Famous lucky symbols from Ireland
The Emerald Isle has such magnificence linked to it, and we can’t help but fall in love with the charm and beauty of Ireland. There are so many wonderful symbols and cultural icons that are linked to Ireland, and, the concept of luck is one of the biggest with Irish culture. We’ve all heard the phrase “Luck of the Irish” used from time to time. It’s clear that luck plays a big role in things when we look at Ireland.
It should come as no surprise, then, that there are tons of lucky symbols that are associated with the Irish and with being lucky. Many of these have historical significance, and many are simply based on myth, legend, or folk tales. Here is a list of some of the luckiest symbols from Ireland, and where they originated.
This ancient Irish symbol for luck harks back to Celtic days and was believed to have magical properties. The Celts believed that four-leaf clovers would allow them to see mischievous fairies, and avoid their shenanigans, which were viewed as unlucky. They are meant to have magical powers including luck, hope, love, and faith. Four-leaf clovers are incredibly rare, which is one of the things that leads to them being seen as so lucky.
The Celtic cross is obviously a link to religion, considered to be a huge part of Irish history and culture. It combines a traditional Christian cross, with a circle through the middle – considered a symbol of energy and life. This is one of the defining images of Ireland, and the symbology is linked with good luck and prosperity.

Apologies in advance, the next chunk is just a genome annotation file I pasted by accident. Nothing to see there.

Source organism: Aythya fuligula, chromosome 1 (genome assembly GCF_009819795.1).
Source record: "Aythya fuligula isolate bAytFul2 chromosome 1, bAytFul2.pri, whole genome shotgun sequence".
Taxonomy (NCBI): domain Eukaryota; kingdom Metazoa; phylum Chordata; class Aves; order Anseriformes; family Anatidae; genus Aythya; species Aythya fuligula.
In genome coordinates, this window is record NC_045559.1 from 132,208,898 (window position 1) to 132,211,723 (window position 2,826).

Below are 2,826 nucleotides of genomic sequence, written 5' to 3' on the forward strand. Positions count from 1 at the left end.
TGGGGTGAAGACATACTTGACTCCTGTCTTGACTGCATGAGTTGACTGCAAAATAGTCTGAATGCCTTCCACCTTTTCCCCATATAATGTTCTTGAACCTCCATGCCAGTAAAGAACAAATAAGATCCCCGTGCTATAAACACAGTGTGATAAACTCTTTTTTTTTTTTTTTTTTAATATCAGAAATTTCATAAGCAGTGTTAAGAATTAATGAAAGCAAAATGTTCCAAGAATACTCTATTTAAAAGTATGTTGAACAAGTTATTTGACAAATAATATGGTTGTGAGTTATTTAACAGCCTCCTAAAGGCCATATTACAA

You might not have realised it, but a shamrock is actually different from a four-leaf clover, though no less lucky! This three-leafed plant grows on the hills of Ireland and was popularised by St. Patrick, who used it to teach Christianity to the pagans. The shamrock is arguably the most recognizable symbol related to Ireland and is linked with long-lasting good fortune and happiness.
Horseshoes charms are one of the hugely popular good luck charms popular throughout Ireland. Again, there’s a fairy link here – horseshoes were made of iron, which fairies cannot stand, so it was important for warding off their mischief. There’s another legend about Saint Dunstan, a blacksmith who was ordered by the devil to shoe his horse. Instead, he nailed the shoe to the devil’s foot only removing it after the devil promised to stay away from any home with a horseshoe. Hence, displaying a horseshoe in the house is considered to be lucky for warding off evil.
Of course, there are plenty more famous lucky symbols from Ireland, but these are perhaps the most recognizable. It’s important to make sure you understand some of these great symbols of good luck, and that you understand their origins. Identifying a good luck symbol or charm might even set you on the path to your own good luck too!